Electrocorticography (ECoG) based Brain-Computer Interfaces (BCIs) have been proposed as a way to restore and replace motor function or communication in severely paralyzed people. To date, most motor-based BCIs have either focused on the sensorimotor cortex as a whole or on the primary motor cortex (M1) as a source of signals for this purpose. Still, target areas for BCI are not confined to M1, and more brain regions may provide suitable BCI control signals. A logical candidate is the primary somatosensory cortex (S1), which not only shares similar somatotopic organization to M1, but also has been suggested to have a role beyond sensory feedback during movement execution. Here, we investigated whether four complex hand gestures, taken from the American sign language alphabet, can be decoded exclusively from S1 using both spatial and temporal information. For decoding, we used the signal recorded from a small patch of cortex with subdural high-density (HD) grids in five patients with intractable epilepsy. Notably, we introduce a new method of trial alignment based on the increase of the electrophysiological response, which virtually eliminates the confounding effects of systematic and non-systematic temporal differences within and between gestures execution. Results show that S1 classification scores are high (76%), similar to those obtained from M1 (74%) and sensorimotor cortex as a whole (85%), and significantly above chance level (25%). We conclude that S1 offers characteristic spatiotemporal neuronal activation patterns that are discriminative between gestures, and that it is possible to decode gestures with high accuracy from a very small patch of cortex using subdurally implanted HD grids. The feasibility of decoding hand gestures using HD-ECoG grids encourages further investigation of implantable BCI systems for direct interaction between the brain and external devices with multiple degrees of freedom.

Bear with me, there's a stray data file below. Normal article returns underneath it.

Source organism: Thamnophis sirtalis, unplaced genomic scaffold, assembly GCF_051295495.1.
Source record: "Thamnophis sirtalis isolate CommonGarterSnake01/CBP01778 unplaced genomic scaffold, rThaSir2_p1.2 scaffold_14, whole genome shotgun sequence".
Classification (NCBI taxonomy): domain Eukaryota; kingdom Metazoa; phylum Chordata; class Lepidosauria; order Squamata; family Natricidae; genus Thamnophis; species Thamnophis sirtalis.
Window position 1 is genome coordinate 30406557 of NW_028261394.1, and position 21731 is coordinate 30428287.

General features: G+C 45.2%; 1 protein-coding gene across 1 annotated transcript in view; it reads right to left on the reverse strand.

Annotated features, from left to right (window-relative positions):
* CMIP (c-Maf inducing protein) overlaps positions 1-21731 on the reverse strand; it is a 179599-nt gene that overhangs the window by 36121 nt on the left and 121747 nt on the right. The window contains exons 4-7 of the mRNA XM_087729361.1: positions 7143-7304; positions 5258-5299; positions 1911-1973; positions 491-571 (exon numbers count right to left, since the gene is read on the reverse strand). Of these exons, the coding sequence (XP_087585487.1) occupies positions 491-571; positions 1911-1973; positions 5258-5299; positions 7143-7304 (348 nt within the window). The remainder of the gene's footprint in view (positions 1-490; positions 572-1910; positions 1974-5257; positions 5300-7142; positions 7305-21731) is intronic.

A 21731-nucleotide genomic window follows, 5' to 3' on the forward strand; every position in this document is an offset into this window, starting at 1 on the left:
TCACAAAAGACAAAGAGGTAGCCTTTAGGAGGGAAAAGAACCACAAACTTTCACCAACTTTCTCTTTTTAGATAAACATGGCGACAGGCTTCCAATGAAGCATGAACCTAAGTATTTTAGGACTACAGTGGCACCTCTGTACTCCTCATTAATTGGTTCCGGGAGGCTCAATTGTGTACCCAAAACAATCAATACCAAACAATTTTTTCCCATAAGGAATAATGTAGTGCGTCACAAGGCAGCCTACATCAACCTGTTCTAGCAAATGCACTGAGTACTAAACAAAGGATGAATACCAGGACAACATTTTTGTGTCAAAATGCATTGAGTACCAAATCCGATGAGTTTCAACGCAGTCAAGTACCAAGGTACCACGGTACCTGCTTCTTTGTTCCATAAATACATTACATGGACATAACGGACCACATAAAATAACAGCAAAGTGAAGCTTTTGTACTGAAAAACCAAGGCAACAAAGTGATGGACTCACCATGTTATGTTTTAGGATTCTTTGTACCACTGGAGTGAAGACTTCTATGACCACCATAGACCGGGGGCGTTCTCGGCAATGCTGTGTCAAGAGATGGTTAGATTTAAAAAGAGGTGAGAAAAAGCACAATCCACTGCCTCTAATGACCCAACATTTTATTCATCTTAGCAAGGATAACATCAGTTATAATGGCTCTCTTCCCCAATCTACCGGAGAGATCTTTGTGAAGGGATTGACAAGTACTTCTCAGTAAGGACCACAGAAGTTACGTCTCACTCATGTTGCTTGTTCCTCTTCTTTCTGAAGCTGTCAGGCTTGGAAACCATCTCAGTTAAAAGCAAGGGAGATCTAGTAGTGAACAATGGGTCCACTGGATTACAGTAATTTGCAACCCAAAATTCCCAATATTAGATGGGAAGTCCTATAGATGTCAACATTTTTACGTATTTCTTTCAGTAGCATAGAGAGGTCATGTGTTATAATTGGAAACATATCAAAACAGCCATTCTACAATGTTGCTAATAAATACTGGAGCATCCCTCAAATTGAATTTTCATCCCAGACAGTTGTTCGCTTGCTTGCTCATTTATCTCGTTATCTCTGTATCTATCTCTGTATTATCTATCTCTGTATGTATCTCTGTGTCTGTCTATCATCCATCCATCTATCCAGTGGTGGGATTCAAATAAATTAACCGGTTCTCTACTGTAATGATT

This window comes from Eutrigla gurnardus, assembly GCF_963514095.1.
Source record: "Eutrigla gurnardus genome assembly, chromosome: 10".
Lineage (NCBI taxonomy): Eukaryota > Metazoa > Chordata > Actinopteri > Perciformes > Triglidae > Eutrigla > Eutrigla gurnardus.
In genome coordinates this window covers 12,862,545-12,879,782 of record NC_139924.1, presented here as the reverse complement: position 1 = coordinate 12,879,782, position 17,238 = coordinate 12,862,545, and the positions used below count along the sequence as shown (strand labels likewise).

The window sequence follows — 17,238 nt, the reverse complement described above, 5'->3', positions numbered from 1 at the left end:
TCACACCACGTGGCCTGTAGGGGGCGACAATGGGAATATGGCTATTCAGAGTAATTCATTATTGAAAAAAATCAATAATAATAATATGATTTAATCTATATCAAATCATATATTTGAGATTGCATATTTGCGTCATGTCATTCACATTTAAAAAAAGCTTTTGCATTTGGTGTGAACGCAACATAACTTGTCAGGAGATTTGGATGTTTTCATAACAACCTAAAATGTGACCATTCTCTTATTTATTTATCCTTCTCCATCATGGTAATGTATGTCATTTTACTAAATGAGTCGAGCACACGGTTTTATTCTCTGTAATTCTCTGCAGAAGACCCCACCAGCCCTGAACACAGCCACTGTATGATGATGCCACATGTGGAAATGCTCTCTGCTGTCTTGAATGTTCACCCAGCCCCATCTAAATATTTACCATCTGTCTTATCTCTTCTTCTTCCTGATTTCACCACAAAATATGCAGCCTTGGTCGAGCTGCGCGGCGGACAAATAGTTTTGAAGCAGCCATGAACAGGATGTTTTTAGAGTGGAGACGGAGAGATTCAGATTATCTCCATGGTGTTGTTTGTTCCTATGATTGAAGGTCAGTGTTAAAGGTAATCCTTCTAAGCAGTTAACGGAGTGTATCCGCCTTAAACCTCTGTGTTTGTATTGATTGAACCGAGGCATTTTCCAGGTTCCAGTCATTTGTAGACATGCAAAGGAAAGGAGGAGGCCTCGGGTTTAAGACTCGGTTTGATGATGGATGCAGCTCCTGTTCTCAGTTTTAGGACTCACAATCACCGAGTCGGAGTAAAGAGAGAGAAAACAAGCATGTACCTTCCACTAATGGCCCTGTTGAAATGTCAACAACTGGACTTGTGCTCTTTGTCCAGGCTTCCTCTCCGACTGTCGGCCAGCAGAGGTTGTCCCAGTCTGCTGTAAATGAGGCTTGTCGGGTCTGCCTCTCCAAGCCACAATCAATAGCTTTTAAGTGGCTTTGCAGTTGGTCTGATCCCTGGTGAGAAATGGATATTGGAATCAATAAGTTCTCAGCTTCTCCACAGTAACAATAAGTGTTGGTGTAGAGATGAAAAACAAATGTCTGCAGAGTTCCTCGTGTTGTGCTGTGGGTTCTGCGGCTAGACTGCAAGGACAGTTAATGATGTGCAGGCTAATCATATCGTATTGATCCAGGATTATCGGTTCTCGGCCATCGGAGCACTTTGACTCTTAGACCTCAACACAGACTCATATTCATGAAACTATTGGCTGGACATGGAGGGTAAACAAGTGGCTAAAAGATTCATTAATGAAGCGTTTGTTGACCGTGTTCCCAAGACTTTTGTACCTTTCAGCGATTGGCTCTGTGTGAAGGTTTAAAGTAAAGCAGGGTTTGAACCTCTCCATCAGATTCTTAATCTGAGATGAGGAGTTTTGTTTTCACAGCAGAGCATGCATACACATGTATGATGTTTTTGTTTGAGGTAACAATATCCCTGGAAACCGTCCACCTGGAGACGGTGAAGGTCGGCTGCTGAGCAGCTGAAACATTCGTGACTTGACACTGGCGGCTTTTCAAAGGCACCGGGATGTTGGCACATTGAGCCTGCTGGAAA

Keywords: Brain-computer interface; Decoding; Electrocorticography; Primary motor cortex; Primary somatosensory cortex.
Copyright © 2016 Elsevier Inc. All rights reserved.